It is 8:10 on Monday morning, the 10th of September. I have been up three hours, read two newspapers, had two cups of coffee, two slices of Rye toast with strawberry preserves and a lemon tart, put in a load of clothes to wash, taken my exercise walk of 2.9 miles, transferred the clothes to the dryer and am now writing this blog, drinking some water and contemplating the day ahead.
Less than three weeks ago Mary, my wife of 53 years, went to live in an Assisted Living facility where there are good people to give her the medical and physical attention she requires on a 24/7 basis. Since last November when she had her first stroke I have been her primary caregiver. The last ten months have taken a toll on her and me, despite the paid help who came into our home five days a week. Moving Mary into Assisted Living was not an easy decision but it was in her and my best interests and one based on medical recommendations.
A woman I have never met, Jo Horne, has written a nine-point "Caregiver's Bill of Rights" and number one is: "To take care of myself. This is not an act of selfishness. It will give me the capability to take better care of my relative." I never thought of this before my wife got sick. After all our life income was structured so she would be comfortable if anything happened to me. That is if she was up and about and could fend for herself and not have to live with the effects of two strokes and Alzheimer's problems.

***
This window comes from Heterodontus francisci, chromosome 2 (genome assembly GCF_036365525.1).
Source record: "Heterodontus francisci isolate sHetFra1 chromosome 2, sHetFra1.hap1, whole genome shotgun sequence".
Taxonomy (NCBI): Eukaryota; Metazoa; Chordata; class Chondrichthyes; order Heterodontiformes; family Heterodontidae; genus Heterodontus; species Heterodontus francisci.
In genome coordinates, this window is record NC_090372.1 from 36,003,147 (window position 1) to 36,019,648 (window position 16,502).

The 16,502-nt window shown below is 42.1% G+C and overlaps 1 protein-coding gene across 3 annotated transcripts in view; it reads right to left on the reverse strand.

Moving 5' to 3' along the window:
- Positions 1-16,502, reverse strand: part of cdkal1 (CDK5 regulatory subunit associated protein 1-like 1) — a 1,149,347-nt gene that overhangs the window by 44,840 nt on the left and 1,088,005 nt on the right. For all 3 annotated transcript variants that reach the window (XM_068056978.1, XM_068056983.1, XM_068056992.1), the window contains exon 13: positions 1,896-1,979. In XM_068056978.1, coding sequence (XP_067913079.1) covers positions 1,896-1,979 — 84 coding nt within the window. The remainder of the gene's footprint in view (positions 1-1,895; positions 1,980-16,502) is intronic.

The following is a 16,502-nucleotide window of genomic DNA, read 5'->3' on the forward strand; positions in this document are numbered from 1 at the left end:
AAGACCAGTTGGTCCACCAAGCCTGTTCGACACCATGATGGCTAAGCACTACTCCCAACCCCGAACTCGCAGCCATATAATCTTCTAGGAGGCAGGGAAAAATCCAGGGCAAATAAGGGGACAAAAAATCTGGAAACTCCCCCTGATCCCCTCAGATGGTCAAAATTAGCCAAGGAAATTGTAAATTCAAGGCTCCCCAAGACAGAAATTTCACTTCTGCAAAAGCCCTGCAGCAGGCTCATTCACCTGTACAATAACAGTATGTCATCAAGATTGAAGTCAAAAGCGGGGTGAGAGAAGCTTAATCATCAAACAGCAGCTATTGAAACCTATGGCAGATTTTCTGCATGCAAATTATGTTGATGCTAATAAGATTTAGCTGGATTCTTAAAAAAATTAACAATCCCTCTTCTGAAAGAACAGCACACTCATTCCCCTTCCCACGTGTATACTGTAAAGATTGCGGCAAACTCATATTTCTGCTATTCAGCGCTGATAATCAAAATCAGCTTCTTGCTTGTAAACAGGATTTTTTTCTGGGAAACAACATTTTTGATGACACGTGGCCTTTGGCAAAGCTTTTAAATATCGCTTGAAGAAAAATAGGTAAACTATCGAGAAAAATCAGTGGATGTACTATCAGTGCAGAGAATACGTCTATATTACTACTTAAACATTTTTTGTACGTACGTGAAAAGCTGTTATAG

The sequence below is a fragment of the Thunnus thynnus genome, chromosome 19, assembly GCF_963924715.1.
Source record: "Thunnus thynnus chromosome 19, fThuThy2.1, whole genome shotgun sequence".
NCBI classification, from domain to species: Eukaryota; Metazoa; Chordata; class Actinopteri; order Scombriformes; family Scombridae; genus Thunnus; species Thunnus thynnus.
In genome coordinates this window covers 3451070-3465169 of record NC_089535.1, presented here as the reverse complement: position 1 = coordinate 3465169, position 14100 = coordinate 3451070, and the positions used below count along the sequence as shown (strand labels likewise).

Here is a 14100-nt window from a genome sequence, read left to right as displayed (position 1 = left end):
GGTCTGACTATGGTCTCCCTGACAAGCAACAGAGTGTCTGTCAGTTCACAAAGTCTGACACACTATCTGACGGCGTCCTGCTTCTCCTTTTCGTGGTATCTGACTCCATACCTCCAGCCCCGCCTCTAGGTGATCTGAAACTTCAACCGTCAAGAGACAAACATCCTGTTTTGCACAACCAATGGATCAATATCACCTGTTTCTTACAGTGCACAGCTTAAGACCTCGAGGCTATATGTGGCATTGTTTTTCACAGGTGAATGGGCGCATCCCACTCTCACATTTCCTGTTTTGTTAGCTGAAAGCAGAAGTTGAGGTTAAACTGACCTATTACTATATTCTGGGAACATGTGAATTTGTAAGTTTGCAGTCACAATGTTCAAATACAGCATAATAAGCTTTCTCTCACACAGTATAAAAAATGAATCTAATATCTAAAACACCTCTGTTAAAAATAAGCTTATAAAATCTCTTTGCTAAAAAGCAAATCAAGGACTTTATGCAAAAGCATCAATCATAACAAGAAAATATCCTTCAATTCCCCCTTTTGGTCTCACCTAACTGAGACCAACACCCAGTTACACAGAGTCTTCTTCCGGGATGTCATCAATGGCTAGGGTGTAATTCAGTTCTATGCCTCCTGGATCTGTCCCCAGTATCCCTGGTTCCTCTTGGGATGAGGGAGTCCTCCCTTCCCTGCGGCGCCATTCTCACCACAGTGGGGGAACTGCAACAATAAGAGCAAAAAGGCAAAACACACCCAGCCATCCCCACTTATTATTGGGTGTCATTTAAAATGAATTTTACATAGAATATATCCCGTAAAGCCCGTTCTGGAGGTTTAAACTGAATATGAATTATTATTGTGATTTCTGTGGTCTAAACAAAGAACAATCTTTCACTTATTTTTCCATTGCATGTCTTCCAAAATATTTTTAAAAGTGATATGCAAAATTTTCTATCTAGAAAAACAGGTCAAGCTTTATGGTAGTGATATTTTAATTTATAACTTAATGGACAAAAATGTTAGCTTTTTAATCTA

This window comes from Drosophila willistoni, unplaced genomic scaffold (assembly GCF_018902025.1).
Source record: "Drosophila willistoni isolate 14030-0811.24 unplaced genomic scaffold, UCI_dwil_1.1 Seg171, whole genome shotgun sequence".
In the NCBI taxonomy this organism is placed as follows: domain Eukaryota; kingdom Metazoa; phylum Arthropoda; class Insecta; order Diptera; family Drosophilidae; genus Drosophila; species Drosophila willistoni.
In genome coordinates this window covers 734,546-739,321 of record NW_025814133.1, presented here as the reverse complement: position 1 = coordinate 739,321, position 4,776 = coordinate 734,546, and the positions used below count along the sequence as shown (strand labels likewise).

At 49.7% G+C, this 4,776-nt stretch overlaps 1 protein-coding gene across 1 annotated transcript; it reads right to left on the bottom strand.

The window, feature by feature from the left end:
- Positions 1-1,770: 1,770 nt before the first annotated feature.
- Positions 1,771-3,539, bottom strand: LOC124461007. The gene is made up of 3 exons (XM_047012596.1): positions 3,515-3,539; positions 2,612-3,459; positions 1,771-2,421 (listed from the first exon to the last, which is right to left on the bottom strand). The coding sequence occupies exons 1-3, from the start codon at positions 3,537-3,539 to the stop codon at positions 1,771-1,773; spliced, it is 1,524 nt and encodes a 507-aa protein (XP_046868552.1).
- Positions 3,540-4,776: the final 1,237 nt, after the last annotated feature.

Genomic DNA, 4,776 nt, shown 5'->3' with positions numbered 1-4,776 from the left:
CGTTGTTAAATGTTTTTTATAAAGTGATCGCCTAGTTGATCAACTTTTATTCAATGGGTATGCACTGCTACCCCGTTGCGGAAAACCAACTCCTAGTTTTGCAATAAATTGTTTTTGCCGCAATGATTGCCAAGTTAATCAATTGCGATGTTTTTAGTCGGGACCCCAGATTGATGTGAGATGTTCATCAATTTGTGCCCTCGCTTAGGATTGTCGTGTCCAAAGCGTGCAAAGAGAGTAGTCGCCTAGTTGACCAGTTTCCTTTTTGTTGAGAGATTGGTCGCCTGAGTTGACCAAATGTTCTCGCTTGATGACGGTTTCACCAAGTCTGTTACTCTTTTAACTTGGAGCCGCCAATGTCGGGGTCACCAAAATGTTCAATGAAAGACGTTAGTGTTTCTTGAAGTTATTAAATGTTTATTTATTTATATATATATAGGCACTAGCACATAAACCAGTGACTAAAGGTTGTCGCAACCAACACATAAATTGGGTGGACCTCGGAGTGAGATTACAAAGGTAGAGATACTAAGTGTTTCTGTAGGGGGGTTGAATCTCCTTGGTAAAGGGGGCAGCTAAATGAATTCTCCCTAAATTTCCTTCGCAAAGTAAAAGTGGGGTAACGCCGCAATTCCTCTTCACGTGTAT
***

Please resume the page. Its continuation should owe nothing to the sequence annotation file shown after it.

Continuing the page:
The days, weeks, months, and years ahead, will be different from any of life's earlier experiences for Mary and I and our family. These are unchartered waters for us. Thousands of others have dealt with similar problems. We can learn from their experiences and the literature in the field - but these are no guarantee for successfully coping.
"There are no perfect solutions for Alzheimer's problems" and today's decision may look doubtful tomorrow. "Solving problems is easy. It is living with the solutions to those problems that are tough." (Duke Family Support Group, Duke University)